The average surface pressure on Mars is \(6\ {\rm mbar}\), and the mean temperature is \({\sim}215\ {\rm K}\). At Mars’ mid-latitudes, the surface temperature varies from \({\sim}200\ {\rm K}\) (at night) to \({\sim}300\ {\rm K}\) during the day. At the winter pole, the temperature plummets to \({\sim}130\ {\rm K}\) and the summer pole may reach \({\sim}190\ {\rm K}\). Mars and Venus lack a stratosphere. Mars’ thermosphere has a temperature of \({\sim}200\ {\rm K}\) at altitudes above \({\sim}200\ {\rm km}\). The low temperature can be explained b the efficiency of \(\rm CO_2\) as a cooling agent. Titan#

The thermal structure in Titan’s atmosphere has been measured by the Huygens probe (see Fig. 3.14). At the surface the temperature and pressure were measured at \(93.65\ {\rm K}\) and \(1.467\ {\rm bar}\), respectively. This temperature results from the competing greenhouse and anti-greenhouse effects. Giant Planets#

Jupiter, Saturn, and Neptune emit roughly twice as much energy as they receive from the Sun. The excess heat escaping from these planets is attributed to a slow cooling of the planets since their formation, along with energy released by \(\rm He\) differentiation. For Uranus, the upper limit to excess heat is 14% of the incoming solar radiation. It is not known why Uranus’ internal heat sources is so different from the other three giant planets.

3.5. Atmospheric Composition#

The composition of a planetary atmosphere can be measured via: (1) remote sensing techniques or (2) in situ using mass spectrometers on a probe or lander. In a mass spectrometer, the atomic weight and number density of the gas molecules are measured. Most molecules are not uniquely specified by their mass, and isotopic variations further complicate the situation using spacecraft. Atmospheric composition is deduced from a combination of both techniques, along with theories regarding the most probable atoms or molecules to fit the mass spectrometer data.

In situ measurements have been made in the atmospheres of Venus, Mars, Jupiter, the Moon, Titan, Mercury, and Enceladus. These data contain a wealth of information on atmospheric composition because trace elements can be measured with great accuracy as well as atoms and molecules that do not exhibit observable spectral features (e.g., nitrogen and the nobel gases).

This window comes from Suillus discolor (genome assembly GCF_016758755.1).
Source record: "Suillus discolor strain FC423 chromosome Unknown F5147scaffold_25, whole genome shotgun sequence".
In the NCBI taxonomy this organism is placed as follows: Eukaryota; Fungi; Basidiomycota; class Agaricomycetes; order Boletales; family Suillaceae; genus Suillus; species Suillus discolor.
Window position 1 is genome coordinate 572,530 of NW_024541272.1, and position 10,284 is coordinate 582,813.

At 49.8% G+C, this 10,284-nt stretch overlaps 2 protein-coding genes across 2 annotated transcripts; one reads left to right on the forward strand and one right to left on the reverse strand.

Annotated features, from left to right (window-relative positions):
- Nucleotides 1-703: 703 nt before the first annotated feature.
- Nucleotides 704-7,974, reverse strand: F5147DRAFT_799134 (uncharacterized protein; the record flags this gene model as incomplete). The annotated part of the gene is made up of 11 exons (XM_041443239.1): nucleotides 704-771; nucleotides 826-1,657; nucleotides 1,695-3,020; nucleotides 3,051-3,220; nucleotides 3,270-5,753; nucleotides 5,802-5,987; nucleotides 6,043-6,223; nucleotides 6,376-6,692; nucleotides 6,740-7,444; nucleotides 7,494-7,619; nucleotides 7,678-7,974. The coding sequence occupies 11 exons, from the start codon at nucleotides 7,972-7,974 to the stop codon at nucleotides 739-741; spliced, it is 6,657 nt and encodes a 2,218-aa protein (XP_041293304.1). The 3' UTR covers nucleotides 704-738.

• A drawback of such measurements for a probe is they are limited in both space and time, where they are performed only along the path of the probe once.

  • Landers can measure they composition for a longer time, although they are limited to a single location.

  • Rovers can measure the composition over longer timescales and over a range of positions, but the rovers move very slowly.

Thus, in situ data may not be representative of the atmosphere as a whole at all times. Even though, such data are extremely valuable.

Spectral line measurements are performed in (1) reflected sunlight or (2) from a body’s intrinsic thermal emission. The shape of a spectral line contains information on the abundance of the gas, as well as the temperature and pressure of the environment. The strongest spectral lines can be used to detect small amounts of trace gases (e.g., the giant planets) and the composition of extremely tenuous atmospheres (e.g., Mercury). The line profile may contain information on the altitude distribution of the gas (through its shape) and the wind velocity field (through Doppler shifts). The abundances can be specified by the volume mixing ratios, which are the fractional number density of particles (or mole fraction) of a given species per unit volume.